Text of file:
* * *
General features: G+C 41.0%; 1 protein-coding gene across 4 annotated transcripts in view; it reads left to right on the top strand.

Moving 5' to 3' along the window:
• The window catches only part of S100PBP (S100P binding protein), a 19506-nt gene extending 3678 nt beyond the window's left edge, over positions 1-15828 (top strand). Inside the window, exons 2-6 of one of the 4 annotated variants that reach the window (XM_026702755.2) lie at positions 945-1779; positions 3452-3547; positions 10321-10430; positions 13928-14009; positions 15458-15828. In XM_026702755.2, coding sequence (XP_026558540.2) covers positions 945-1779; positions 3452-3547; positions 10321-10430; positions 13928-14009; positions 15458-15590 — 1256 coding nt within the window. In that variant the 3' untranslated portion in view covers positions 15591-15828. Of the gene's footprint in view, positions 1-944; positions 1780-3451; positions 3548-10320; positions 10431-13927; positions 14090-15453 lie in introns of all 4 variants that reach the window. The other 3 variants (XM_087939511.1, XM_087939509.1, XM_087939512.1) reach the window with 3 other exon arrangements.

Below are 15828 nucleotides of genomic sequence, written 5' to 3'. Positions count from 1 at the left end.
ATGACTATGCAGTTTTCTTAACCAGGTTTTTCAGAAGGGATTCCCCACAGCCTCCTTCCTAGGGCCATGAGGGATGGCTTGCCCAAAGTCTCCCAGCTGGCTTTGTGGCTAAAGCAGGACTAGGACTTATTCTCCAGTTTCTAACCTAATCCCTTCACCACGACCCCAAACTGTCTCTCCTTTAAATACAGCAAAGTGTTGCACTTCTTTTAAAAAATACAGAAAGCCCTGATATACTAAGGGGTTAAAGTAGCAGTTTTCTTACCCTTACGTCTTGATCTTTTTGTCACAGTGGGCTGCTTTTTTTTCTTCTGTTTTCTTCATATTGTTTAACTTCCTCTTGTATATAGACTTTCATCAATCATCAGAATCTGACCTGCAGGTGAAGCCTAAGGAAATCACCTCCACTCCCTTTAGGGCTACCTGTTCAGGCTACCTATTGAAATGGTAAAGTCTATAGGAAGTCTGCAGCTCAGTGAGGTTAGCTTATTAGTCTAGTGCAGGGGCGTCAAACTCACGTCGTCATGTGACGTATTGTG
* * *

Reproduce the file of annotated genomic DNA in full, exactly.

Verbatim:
General features: G+C 41.0%; 1 protein-coding gene across 4 annotated transcripts in view; it reads left to right on the top strand.

Moving 5' to 3' along the window:
• The window catches only part of S100PBP (S100P binding protein), a 19506-nt gene extending 3678 nt beyond the window's left edge, over positions 1-15828 (top strand). Inside the window, exons 2-6 of one of the 4 annotated variants that reach the window (XM_026702755.2) lie at positions 945-1779; positions 3452-3547; positions 10321-10430; positions 13928-14009; positions 15458-15828. In XM_026702755.2, coding sequence (XP_026558540.2) covers positions 945-1779; positions 3452-3547; positions 10321-10430; positions 13928-14009; positions 15458-15590 — 1256 coding nt within the window. In that variant the 3' untranslated portion in view covers positions 15591-15828. Of the gene's footprint in view, positions 1-944; positions 1780-3451; positions 3548-10320; positions 10431-13927; positions 14090-15453 lie in introns of all 4 variants that reach the window. The other 3 variants (XM_087939511.1, XM_087939509.1, XM_087939512.1) reach the window with 3 other exon arrangements.

Below are 15828 nucleotides of genomic sequence, written 5' to 3'. Positions count from 1 at the left end.
ATGACTATGCAGTTTTCTTAACCAGGTTTTTCAGAAGGGATTCCCCACAGCCTCCTTCCTAGGGCCATGAGGGATGGCTTGCCCAAAGTCTCCCAGCTGGCTTTGTGGCTAAAGCAGGACTAGGACTTATTCTCCAGTTTCTAACCTAATCCCTTCACCACGACCCCAAACTGTCTCTCCTTTAAATACAGCAAAGTGTTGCACTTCTTTTAAAAAATACAGAAAGCCCTGATATACTAAGGGGTTAAAGTAGCAGTTTTCTTACCCTTACGTCTTGATCTTTTTGTCACAGTGGGCTGCTTTTTTTTCTTCTGTTTTCTTCATATTGTTTAACTTCCTCTTGTATATAGACTTTCATCAATCATCAGAATCTGACCTGCAGGTGAAGCCTAAGGAAATCACCTCCACTCCCTTTAGGGCTACCTGTTCAGGCTACCTATTGAAATGGTAAAGTCTATAGGAAGTCTGCAGCTCAGTGAGGTTAGCTTATTAGTCTAGTGCAGGGGCGTCAAACTCACGTCGTCATGTGACGTATTGTG